How should I file the FAFSA if I don't live with my parents?


How should I complete the FAFSA if I do not live with my parents, but with a family friend or other relatives?


Dependent students must have their legal parents complete the FAFSA (Free Application for Federal Student Aid), regardless of where they live.

Legal parents include the student’s biological or adoptive parents. Parents who are listed on the student’s birth certificate can also count as a legal parent.

If the student’s legal parents live together, both must complete the FAFSA, even if the student does not live with them.

If the student’s legal parents do not live together and are divorced/separated or never married, only one parent must complete the FAFSA. This parent is the parent with whom the student lived the most during the 12 months ending on the date the FAFSA is filed. If the student lived with neither parent more, then it is based on the parent who provided more financial support to the student. (It does not matter which parent claimed the student as an exemption on the parent’s federal income tax return.) If this parent has remarried, the income and assets of the stepparent must also be reported on the FAFSA. The stepparent’s other children should be counted in household size (and in the number in college, if they are enrolled in college on at least a half-time basis) if the stepparent provides more than half their support.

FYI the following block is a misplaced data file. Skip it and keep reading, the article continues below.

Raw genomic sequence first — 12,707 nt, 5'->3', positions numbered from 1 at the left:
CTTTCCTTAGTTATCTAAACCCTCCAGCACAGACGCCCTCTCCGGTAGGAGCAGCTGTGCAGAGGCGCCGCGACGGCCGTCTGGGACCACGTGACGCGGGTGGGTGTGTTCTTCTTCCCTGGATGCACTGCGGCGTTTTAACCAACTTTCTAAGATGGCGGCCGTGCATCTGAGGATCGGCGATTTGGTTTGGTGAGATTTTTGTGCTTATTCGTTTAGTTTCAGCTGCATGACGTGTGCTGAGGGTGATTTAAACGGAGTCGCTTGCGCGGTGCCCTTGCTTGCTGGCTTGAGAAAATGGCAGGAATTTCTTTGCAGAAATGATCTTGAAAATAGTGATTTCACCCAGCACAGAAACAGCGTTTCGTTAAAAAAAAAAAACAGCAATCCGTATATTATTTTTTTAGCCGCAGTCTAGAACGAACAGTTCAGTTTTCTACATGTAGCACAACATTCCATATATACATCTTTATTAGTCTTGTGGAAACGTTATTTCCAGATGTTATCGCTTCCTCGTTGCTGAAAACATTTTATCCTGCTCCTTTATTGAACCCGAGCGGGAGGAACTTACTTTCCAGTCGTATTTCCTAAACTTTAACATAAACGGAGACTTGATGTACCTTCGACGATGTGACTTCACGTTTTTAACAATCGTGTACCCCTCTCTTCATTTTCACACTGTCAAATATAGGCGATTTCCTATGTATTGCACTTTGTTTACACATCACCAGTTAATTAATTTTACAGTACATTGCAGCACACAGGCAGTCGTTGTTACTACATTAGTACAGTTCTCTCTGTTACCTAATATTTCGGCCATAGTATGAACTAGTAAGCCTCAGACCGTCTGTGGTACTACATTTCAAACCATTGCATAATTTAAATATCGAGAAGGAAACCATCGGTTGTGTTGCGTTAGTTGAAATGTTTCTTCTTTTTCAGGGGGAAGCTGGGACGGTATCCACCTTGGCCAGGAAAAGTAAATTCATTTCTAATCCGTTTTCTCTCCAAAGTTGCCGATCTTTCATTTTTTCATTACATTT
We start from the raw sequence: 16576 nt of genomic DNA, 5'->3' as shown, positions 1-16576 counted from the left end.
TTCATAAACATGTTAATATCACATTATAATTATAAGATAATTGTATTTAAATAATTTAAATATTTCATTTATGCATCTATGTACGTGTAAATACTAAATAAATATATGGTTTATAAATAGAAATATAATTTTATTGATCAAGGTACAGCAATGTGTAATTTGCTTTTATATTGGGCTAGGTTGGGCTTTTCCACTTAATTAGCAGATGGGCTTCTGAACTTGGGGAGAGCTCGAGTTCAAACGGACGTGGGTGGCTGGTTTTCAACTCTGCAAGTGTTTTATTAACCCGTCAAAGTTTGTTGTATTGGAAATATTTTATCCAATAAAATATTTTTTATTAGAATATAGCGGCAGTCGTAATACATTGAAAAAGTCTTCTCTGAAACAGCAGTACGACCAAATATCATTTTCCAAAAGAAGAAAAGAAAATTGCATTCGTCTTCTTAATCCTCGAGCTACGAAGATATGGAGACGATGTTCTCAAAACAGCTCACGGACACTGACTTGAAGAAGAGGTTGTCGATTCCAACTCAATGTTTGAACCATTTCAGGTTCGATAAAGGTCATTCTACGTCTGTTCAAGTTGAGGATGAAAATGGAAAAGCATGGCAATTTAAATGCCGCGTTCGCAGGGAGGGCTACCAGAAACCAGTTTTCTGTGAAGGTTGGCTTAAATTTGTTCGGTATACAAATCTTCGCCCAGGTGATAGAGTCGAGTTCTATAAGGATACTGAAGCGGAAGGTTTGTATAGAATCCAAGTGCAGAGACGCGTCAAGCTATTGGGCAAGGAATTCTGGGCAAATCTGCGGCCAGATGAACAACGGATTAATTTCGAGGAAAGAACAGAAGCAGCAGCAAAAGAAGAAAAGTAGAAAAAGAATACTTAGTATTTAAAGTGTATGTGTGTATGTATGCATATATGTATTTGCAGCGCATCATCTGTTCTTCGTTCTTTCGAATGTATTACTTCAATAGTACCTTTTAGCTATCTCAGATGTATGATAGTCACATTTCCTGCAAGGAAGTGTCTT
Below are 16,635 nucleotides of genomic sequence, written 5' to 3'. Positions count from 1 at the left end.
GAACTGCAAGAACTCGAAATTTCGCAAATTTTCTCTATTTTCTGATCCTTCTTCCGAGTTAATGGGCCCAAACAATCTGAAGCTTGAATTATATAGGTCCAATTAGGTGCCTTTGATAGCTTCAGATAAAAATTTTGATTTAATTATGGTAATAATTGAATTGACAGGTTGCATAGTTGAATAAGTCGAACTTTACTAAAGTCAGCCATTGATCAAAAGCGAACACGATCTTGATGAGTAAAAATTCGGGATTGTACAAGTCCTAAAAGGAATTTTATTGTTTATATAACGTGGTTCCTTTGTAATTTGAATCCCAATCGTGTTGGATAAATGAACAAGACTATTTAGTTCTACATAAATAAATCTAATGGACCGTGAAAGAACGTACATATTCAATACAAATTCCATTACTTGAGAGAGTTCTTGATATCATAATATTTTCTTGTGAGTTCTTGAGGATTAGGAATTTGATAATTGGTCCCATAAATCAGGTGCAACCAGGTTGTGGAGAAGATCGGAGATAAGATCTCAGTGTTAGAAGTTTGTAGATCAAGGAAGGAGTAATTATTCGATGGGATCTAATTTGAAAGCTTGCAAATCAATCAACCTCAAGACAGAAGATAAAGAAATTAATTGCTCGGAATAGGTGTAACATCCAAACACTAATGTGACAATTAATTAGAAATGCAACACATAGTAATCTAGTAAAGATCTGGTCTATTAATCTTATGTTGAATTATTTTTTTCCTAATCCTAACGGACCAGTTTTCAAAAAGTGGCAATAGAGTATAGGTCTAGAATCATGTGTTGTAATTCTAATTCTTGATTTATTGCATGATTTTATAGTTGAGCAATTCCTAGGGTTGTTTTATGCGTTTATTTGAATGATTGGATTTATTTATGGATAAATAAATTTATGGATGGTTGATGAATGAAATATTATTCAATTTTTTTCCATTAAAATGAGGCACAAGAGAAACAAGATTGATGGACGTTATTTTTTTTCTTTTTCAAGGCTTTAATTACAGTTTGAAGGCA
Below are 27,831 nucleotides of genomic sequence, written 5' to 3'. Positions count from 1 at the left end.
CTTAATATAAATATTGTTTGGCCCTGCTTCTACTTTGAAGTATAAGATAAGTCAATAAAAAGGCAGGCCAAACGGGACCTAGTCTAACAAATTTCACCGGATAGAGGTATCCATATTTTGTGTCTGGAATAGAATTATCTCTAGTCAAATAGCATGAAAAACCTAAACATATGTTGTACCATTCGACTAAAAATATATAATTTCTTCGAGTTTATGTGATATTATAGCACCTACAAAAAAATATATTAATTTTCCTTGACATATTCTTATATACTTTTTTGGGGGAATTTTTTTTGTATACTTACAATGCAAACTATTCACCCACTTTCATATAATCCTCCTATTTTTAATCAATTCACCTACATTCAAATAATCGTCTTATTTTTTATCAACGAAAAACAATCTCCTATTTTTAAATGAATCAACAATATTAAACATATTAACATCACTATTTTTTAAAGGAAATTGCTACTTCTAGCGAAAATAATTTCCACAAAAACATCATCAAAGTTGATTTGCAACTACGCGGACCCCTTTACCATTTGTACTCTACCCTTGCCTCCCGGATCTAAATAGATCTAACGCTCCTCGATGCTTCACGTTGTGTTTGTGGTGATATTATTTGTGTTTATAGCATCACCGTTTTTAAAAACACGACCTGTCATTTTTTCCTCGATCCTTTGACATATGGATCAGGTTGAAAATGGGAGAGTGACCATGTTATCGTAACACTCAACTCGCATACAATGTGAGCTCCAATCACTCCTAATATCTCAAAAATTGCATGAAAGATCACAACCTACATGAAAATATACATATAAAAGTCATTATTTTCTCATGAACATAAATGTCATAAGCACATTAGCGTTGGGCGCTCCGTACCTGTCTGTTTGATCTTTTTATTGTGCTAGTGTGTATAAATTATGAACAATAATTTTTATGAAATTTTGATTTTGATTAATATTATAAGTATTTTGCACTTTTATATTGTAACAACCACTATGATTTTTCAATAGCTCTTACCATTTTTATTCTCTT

Do not substitute the student’s grandparents, aunts, uncles, siblings or other relatives for the student’s legal parents, even if the student lives with them, unless they have legally adopted the student. They are not considered legal parents and their income and assets are not reported on the student’s FAFSA. However, any cash support they provide to the student must be reported as untaxed income to the student on the student’s FAFSA.

If the student is living with a relative or family friend because the student’s parents are incarcerated or institutionalized, there are court protection-from-abuse orders against the parents or the parents’ whereabouts are unknown, ask the financial aid administrators at the colleges the student is considering (or the student’s current college, as appropriate) for a dependency override.

If the student was in foster care or in a court-ordered legal guardianship at any time since reaching age 13, the student is an independent student. Parent information is not required on the FAFSA of an independent student.